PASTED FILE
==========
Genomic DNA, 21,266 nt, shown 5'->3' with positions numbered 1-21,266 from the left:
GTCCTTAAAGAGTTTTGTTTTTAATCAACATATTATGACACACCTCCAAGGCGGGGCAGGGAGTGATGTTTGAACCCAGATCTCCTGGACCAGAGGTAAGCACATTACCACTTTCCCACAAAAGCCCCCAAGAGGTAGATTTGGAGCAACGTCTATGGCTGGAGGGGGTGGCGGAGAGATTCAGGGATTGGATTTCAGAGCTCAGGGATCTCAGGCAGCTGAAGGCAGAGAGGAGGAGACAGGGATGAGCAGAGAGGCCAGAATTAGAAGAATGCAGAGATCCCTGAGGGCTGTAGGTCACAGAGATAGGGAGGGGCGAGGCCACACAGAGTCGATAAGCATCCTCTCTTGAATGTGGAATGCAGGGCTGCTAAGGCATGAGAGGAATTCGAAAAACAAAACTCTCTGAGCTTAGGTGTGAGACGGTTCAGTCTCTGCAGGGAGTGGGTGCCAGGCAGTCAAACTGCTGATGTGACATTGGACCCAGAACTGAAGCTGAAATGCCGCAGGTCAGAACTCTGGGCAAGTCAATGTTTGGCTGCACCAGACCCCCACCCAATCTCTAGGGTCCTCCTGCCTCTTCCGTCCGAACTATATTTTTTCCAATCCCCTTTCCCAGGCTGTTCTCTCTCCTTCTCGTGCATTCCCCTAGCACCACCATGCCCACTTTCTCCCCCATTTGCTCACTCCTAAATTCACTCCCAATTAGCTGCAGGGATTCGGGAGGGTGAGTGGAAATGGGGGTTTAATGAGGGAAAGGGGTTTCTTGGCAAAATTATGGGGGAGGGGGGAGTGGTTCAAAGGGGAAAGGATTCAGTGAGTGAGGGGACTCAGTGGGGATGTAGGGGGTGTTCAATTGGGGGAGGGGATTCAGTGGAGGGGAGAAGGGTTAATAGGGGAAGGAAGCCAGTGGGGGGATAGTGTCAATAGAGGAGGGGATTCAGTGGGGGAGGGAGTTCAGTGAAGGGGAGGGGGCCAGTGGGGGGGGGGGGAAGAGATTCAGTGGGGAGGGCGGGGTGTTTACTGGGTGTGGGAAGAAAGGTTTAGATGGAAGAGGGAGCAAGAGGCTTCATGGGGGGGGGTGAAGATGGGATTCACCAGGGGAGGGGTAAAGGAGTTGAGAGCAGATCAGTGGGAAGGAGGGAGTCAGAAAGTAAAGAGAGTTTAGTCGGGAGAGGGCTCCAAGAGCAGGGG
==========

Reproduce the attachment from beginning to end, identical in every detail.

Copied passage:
Genomic DNA, 21,266 nt, shown 5'->3' with positions numbered 1-21,266 from the left:
GTCCTTAAAGAGTTTTGTTTTTAATCAACATATTATGACACACCTCCAAGGCGGGGCAGGGAGTGATGTTTGAACCCAGATCTCCTGGACCAGAGGTAAGCACATTACCACTTTCCCACAAAAGCCCCCAAGAGGTAGATTTGGAGCAACGTCTATGGCTGGAGGGGGTGGCGGAGAGATTCAGGGATTGGATTTCAGAGCTCAGGGATCTCAGGCAGCTGAAGGCAGAGAGGAGGAGACAGGGATGAGCAGAGAGGCCAGAATTAGAAGAATGCAGAGATCCCTGAGGGCTGTAGGTCACAGAGATAGGGAGGGGCGAGGCCACACAGAGTCGATAAGCATCCTCTCTTGAATGTGGAATGCAGGGCTGCTAAGGCATGAGAGGAATTCGAAAAACAAAACTCTCTGAGCTTAGGTGTGAGACGGTTCAGTCTCTGCAGGGAGTGGGTGCCAGGCAGTCAAACTGCTGATGTGACATTGGACCCAGAACTGAAGCTGAAATGCCGCAGGTCAGAACTCTGGGCAAGTCAATGTTTGGCTGCACCAGACCCCCACCCAATCTCTAGGGTCCTCCTGCCTCTTCCGTCCGAACTATATTTTTTCCAATCCCCTTTCCCAGGCTGTTCTCTCTCCTTCTCGTGCATTCCCCTAGCACCACCATGCCCACTTTCTCCCCCATTTGCTCACTCCTAAATTCACTCCCAATTAGCTGCAGGGATTCGGGAGGGTGAGTGGAAATGGGGGTTTAATGAGGGAAAGGGGTTTCTTGGCAAAATTATGGGGGAGGGGGGAGTGGTTCAAAGGGGAAAGGATTCAGTGAGTGAGGGGACTCAGTGGGGATGTAGGGGGTGTTCAATTGGGGGAGGGGATTCAGTGGAGGGGAGAAGGGTTAATAGGGGAAGGAAGCCAGTGGGGGGATAGTGTCAATAGAGGAGGGGATTCAGTGGGGGAGGGAGTTCAGTGAAGGGGAGGGGGCCAGTGGGGGGGGGGGGAAGAGATTCAGTGGGGAGGGCGGGGTGTTTACTGGGTGTGGGAAGAAAGGTTTAGATGGAAGAGGGAGCAAGAGGCTTCATGGGGGGGGGTGAAGATGGGATTCACCAGGGGAGGGGTAAAGGAGTTGAGAGCAGATCAGTGGGAAGGAGGGAGTCAGAAAGTAAAGAGAGTTTAGTCGGGAGAGGGCTCCAAGAGCAGGGG